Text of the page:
DAVIS: Well I think we have to design a variety of approaches that work for different groups of the uninsured. We know that they are predominantly low income. About two-thirds are poor or near-poor and some of those are participating in public programs, whether those are school lunch programs or public housing or food stamps, nutrition programs for new mothers and their infants. But you don’t automatically qualify for health insurance coverage even if you qualify for other public programs. We also have the Medicare program for people over age 65 and people who’ve been disabled for two years or more. But we don’t make it available for people who retire early, maybe have a health problem, lose their employer coverage and they’re hanging in there until they’re age 65 to get Medicare. We could automatically make older adults automatically covered by Medicare and people with serious health problems that maybe permit them to work, but work at a job that doesn’t provide health coverage.
HEFFNER: Is it a foolish question to ask why we don’t?
DAVIS: Well I think there are a lot of reasons. When you look back over the 20th century, we tried a number of times to get coverage for all Americans, starting with Teddy Roosevelt in 1912. President Harry Truman in 1945, after World War II made a major push to get coverage for all Americans added to Social Security. Much like what we have now for Medicare for older people. But things intervened, we had inflation and then the Cold War and we kind of lost sight of the need to, to provide a floor of coverage. We also had, starting in the 1950s, the growth of employer based health insurance coverage. It became a fringe benefit for people with good jobs to get health coverage on the job and then, under Lyndon Johnson, in 1965, he signed into Jaw Medicare and Medicaid to cover people after they retired over age 65 and to cover certain groups of low income people. Primarily single mothers and, and their children. Other Presidents tried, and failed. President Nixon tried, some people forget that. But he would have required all employers who had at least 25 workers to provide coverage to their employees. I personally worked for President Jimmy Carter, we also proposed a similar kind of plan to cover those who were working under employer coverage and to pick up everyone outside of the work place under public programs like Medicare and Medicaid. And we all know about President Clinton having tried to achieve comprehensive coverage in the early 1990s.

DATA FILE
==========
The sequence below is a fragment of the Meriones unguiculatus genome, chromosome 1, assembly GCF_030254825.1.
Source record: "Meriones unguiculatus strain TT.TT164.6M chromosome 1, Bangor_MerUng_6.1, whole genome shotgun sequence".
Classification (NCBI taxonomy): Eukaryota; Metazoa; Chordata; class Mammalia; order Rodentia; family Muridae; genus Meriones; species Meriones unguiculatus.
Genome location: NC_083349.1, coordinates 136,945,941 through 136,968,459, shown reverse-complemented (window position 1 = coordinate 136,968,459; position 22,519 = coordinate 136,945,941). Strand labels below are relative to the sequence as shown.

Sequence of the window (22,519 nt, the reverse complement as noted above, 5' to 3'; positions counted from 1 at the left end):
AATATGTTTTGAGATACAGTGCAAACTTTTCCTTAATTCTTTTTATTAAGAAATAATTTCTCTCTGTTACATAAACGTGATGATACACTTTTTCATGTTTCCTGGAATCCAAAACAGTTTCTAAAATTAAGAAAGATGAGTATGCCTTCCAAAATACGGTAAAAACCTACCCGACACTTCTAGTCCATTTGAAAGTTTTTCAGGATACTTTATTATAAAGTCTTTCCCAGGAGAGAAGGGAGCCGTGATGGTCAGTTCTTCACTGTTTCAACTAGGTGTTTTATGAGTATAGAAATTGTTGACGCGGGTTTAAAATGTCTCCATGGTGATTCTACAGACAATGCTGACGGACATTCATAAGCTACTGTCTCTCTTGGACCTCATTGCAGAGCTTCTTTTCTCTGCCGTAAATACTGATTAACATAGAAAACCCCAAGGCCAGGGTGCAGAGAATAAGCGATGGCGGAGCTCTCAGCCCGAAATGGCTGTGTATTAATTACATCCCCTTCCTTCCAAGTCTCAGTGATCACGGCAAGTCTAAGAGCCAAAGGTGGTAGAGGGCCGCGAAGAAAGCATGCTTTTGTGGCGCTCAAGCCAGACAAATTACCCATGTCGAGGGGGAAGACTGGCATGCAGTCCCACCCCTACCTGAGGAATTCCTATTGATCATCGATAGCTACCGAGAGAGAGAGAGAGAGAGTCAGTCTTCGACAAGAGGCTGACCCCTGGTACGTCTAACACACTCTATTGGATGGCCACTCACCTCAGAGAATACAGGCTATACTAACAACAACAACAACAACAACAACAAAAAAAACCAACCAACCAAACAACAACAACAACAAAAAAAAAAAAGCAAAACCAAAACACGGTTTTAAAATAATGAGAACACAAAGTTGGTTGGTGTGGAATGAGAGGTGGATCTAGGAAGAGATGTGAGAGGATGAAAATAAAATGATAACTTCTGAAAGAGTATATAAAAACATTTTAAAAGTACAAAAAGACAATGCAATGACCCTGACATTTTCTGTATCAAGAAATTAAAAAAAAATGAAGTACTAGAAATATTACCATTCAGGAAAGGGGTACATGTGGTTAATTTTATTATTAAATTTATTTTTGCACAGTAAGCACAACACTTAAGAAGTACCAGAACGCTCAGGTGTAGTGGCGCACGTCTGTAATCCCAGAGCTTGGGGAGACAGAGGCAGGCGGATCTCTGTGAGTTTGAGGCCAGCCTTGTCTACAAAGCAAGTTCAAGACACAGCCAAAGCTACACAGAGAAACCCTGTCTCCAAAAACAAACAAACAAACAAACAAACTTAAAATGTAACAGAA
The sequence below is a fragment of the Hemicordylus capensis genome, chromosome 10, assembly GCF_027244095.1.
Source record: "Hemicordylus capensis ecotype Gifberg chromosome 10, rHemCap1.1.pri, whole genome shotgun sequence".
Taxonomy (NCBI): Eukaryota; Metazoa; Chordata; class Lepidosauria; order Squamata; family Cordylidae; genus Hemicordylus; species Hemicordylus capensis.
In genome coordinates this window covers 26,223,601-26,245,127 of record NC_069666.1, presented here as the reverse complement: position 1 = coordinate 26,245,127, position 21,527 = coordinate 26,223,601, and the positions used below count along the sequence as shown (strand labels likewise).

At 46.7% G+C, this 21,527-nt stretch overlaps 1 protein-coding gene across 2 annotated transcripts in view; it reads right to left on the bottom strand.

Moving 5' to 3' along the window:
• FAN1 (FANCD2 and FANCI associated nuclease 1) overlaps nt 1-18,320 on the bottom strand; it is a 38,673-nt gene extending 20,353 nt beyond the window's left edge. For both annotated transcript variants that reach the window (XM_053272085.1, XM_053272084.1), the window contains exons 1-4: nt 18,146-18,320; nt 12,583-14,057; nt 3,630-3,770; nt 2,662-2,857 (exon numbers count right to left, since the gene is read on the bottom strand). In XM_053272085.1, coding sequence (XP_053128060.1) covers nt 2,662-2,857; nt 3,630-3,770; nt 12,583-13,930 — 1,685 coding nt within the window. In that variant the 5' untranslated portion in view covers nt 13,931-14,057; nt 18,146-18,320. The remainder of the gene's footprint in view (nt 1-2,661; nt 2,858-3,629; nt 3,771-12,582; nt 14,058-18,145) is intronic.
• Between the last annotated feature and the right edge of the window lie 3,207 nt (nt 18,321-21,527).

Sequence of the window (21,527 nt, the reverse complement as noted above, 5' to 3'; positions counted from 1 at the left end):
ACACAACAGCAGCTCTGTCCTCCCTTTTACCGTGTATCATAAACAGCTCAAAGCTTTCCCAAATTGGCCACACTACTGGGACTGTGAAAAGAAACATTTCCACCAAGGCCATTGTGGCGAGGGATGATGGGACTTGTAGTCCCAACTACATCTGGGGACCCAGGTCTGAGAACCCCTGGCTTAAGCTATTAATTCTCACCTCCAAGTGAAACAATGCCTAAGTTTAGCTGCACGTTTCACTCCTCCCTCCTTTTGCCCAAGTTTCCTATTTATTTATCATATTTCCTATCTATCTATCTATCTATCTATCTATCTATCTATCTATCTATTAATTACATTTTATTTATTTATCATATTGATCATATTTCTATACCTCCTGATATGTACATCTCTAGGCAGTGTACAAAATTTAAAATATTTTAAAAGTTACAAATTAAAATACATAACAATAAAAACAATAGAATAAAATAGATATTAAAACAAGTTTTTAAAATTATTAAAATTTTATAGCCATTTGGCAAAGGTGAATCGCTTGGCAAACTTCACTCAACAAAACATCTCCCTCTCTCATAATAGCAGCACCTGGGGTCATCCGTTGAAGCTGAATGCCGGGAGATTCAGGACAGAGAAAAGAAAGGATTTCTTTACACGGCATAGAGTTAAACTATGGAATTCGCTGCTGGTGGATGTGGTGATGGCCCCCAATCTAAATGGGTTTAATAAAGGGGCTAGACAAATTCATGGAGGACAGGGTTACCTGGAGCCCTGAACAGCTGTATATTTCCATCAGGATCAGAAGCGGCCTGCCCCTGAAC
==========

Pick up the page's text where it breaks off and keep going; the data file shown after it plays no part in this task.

HEFFNER: Well, are we talking here about indifference on the part of the American people? Are we talking about a failure to understand that there are so many not covered or poorly covered? What is the key here?
DAVIS: It’s really not indifference. If you look at public opinion polls actually going back to the 1930s and 1940s, health has always been a top priority of the American people. They want good health care, they want everybody to have the benefits now, like modern American medicine. The issues have been budgetary, they’ve been economic and they’ve been political. Many times when we’re in a recession as we were in the early 1990s, people are worried about health coverage. They may have it now because they’ve got a job, but they know they could lose their job. But in the time of a recession you tend to have budget deficits. We’re in a different situation now. We actually have the strongest economy that we’ve had in a long time. We have record low unemployment, the lowest in about 30 years and instead of red tape at the Federal government level and the State governments, we actually have quite significant budget surpluses. So, now is the time when we could reinvest the savings that we’ve achieved, in large part out of the health sector.